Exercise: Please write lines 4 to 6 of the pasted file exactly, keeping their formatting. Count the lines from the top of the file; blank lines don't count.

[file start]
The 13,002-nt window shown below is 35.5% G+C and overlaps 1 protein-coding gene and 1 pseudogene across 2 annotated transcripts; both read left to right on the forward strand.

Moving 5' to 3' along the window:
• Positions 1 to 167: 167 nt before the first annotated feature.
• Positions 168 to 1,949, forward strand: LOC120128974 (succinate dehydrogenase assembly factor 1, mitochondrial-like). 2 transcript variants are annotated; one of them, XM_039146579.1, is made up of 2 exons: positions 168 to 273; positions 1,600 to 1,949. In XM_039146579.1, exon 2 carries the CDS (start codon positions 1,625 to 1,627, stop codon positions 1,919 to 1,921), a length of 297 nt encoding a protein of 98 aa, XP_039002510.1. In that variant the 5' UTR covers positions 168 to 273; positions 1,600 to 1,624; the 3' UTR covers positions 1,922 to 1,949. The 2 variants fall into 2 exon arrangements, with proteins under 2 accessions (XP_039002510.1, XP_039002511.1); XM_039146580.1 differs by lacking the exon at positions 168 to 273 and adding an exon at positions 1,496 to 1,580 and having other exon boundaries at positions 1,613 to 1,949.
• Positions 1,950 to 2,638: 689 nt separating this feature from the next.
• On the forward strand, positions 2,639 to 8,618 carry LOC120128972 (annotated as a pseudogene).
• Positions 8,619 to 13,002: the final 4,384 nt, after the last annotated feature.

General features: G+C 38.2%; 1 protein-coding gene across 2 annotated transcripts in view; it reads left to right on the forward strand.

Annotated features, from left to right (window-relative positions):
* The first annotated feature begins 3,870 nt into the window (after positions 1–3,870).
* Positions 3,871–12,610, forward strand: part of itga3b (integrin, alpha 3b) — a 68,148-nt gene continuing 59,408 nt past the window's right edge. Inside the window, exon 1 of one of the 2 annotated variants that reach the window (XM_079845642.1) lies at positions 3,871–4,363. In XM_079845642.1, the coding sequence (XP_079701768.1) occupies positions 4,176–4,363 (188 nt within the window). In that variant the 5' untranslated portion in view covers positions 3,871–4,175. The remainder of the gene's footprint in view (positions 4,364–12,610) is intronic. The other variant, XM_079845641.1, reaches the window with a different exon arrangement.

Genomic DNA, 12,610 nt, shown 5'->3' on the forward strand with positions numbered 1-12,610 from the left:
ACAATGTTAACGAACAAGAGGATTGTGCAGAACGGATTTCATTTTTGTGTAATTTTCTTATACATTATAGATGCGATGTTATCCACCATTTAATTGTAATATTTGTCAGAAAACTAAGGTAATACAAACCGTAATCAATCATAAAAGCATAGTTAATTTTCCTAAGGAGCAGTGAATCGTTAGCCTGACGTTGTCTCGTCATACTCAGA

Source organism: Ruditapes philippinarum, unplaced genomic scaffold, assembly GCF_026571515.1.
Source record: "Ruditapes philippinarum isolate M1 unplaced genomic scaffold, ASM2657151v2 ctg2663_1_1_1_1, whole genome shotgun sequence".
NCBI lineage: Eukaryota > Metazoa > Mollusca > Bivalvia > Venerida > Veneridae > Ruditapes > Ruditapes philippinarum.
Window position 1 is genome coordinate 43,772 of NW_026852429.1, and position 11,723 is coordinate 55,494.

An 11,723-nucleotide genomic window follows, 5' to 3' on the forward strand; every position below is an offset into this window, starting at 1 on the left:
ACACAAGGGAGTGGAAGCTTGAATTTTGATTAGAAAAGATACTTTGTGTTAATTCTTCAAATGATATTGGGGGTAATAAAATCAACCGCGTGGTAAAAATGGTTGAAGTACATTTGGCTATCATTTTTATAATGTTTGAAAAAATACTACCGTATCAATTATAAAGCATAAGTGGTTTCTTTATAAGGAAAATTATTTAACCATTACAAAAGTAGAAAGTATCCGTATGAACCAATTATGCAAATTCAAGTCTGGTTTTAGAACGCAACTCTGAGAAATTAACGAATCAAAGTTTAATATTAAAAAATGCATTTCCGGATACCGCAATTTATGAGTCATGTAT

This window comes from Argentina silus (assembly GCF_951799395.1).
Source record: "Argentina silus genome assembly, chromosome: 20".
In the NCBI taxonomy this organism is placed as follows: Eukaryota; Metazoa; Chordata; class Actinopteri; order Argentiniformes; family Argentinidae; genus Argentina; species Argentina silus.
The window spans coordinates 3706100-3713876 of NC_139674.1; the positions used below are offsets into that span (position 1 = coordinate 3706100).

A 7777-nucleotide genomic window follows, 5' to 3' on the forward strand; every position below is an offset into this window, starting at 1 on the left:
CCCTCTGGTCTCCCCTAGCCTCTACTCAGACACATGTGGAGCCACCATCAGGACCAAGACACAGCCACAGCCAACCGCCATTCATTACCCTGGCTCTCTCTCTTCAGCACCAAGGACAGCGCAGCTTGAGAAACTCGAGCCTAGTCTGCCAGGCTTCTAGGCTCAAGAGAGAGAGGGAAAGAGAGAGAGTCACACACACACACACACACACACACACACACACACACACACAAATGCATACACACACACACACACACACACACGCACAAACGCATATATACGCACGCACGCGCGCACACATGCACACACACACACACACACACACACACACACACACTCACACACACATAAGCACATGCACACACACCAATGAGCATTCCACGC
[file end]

• Positions 168 to 1,949, forward strand: LOC120128974 (succinate dehydrogenase assembly factor 1, mitochondrial-like). 2 transcript variants are annotated; one of them, XM_039146579.1, is made up of 2 exons: positions 168 to 273; positions 1,600 to 1,949. In XM_039146579.1, exon 2 carries the CDS (start codon positions 1,625 to 1,627, stop codon positions 1,919 to 1,921), a length of 297 nt encoding a protein of 98 aa, XP_039002510.1. In that variant the 5' UTR covers positions 168 to 273; positions 1,600 to 1,624; the 3' UTR covers positions 1,922 to 1,949. The 2 variants fall into 2 exon arrangements, with proteins under 2 accessions (XP_039002510.1, XP_039002511.1); XM_039146580.1 differs by lacking the exon at positions 168 to 273 and adding an exon at positions 1,496 to 1,580 and having other exon boundaries at positions 1,613 to 1,949.
• Positions 1,950 to 2,638: 689 nt separating this feature from the next.
• On the forward strand, positions 2,639 to 8,618 carry LOC120128972 (annotated as a pseudogene).